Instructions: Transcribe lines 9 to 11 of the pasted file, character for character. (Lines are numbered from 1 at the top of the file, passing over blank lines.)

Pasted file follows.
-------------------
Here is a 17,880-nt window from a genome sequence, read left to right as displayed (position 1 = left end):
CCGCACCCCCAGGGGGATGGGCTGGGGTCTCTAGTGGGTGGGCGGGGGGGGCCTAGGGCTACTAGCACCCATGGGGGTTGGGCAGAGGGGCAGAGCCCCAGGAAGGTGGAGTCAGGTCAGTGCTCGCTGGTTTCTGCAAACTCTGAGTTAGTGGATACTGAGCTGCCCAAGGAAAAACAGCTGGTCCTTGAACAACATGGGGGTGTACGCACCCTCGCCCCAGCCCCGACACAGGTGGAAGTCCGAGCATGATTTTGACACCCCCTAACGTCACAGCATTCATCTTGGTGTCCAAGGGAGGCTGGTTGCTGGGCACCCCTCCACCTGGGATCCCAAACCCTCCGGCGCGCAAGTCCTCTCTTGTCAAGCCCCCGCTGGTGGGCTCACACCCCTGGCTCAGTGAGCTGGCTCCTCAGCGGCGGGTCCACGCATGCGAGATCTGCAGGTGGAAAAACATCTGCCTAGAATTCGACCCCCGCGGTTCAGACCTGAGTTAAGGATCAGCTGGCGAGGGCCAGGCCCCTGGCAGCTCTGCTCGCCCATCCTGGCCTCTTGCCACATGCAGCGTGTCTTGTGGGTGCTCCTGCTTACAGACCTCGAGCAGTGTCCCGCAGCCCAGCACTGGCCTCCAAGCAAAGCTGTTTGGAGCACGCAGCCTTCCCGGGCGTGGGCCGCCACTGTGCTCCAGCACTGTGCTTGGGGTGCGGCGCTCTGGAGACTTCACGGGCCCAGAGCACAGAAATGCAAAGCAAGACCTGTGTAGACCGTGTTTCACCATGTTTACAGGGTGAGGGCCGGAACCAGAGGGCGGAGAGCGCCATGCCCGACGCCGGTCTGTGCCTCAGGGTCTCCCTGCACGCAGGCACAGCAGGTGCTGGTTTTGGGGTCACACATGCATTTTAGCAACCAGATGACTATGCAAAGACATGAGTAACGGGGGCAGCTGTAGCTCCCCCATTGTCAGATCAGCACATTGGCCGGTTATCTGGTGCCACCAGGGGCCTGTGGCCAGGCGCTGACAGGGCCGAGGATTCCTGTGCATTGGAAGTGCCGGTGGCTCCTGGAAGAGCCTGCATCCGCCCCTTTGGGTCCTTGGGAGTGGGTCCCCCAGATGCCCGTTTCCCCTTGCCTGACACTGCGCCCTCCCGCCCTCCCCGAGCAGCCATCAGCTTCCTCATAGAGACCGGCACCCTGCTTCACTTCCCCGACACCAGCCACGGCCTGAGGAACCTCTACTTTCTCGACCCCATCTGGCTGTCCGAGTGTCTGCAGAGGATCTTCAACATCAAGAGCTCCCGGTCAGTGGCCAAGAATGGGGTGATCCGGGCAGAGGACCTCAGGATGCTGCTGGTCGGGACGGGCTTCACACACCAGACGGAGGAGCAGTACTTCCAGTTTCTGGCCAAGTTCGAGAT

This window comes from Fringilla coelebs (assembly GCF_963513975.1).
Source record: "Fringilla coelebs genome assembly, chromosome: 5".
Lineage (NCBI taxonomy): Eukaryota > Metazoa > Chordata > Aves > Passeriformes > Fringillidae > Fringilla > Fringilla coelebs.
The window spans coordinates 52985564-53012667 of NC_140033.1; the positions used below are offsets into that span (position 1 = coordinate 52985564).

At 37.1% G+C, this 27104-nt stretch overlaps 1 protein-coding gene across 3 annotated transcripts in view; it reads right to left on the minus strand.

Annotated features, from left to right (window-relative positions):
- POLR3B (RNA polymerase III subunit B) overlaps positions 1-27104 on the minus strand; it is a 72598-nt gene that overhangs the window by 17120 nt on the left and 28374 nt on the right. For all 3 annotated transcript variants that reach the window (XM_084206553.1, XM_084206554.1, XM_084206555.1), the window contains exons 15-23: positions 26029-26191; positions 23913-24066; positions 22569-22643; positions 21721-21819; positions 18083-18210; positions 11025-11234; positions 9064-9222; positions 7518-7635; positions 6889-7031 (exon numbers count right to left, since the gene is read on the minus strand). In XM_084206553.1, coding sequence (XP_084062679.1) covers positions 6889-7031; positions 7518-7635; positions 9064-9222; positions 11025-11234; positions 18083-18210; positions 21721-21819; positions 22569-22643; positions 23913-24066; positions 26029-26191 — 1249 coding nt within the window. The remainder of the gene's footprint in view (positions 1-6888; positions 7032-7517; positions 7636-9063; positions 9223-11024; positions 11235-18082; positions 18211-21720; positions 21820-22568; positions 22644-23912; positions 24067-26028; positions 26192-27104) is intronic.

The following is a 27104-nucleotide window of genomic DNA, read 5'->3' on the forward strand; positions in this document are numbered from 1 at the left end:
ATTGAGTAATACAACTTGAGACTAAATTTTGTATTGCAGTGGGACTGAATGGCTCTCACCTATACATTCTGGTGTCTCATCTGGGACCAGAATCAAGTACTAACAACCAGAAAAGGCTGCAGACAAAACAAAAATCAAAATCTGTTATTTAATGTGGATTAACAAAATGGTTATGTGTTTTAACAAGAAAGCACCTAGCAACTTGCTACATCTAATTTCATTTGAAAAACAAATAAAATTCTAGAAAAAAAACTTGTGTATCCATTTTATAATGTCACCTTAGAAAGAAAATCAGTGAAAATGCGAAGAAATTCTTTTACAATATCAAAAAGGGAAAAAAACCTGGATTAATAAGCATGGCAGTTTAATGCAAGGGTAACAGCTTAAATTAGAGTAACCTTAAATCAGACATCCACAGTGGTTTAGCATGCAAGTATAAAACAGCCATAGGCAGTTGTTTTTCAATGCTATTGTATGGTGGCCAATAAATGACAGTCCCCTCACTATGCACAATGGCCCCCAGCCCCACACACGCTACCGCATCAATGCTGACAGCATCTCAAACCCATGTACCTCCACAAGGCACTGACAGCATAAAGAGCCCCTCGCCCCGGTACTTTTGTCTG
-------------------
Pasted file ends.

- POLR3B (RNA polymerase III subunit B) overlaps positions 1-27104 on the minus strand; it is a 72598-nt gene that overhangs the window by 17120 nt on the left and 28374 nt on the right. For all 3 annotated transcript variants that reach the window (XM_084206553.1, XM_084206554.1, XM_084206555.1), the window contains exons 15-23: positions 26029-26191; positions 23913-24066; positions 22569-22643; positions 21721-21819; positions 18083-18210; positions 11025-11234; positions 9064-9222; positions 7518-7635; positions 6889-7031 (exon numbers count right to left, since the gene is read on the minus strand). In XM_084206553.1, coding sequence (XP_084062679.1) covers positions 6889-7031; positions 7518-7635; positions 9064-9222; positions 11025-11234; positions 18083-18210; positions 21721-21819; positions 22569-22643; positions 23913-24066; positions 26029-26191 — 1249 coding nt within the window. The remainder of the gene's footprint in view (positions 1-6888; positions 7032-7517; positions 7636-9063; positions 9223-11024; positions 11235-18082; positions 18211-21720; positions 21820-22568; positions 22644-23912; positions 24067-26028; positions 26192-27104) is intronic.

The following is a 27104-nucleotide window of genomic DNA, read 5'->3' on the forward strand; positions in this document are numbered from 1 at the left end:
ATTGAGTAATACAACTTGAGACTAAATTTTGTATTGCAGTGGGACTGAATGGCTCTCACCTATACATTCTGGTGTCTCATCTGGGACCAGAATCAAGTACTAACAACCAGAAAAGGCTGCAGACAAAACAAAAATCAAAATCTGTTATTTAATGTGGATTAACAAAATGGTTATGTGTTTTAACAAGAAAGCACCTAGCAACTTGCTACATCTAATTTCATTTGAAAAACAAATAAAATTCTAGAAAAAAAACTTGTGTATCCATTTTATAATGTCACCTTAGAAAGAAAATCAGTGAAAATGCGAAGAAATTCTTTTACAATATCAAAAAGGGAAAAAAACCTGGATTAATAAGCATGGCAGTTTAATGCAAGGGTAACAGCTTAAATTAGAGTAACCTTAAATCAGACATCCACAGTGGTTTAGCATGCAAGTATAAAACAGCCATAGGCAGTTGTTTTTCAATGCTATTGTATGGTGGCCAATAAATGACAGTCCCCTCACTATGCACAATGGCCCCCAGCCCCACACACGCTACCGCATCAATGCTGACAGCATCTCAAACCCATGTACCTCCACAAGGCACTGACAGCATAAAGAGCCCCTCGCCCCGGTACTTTTGTCTG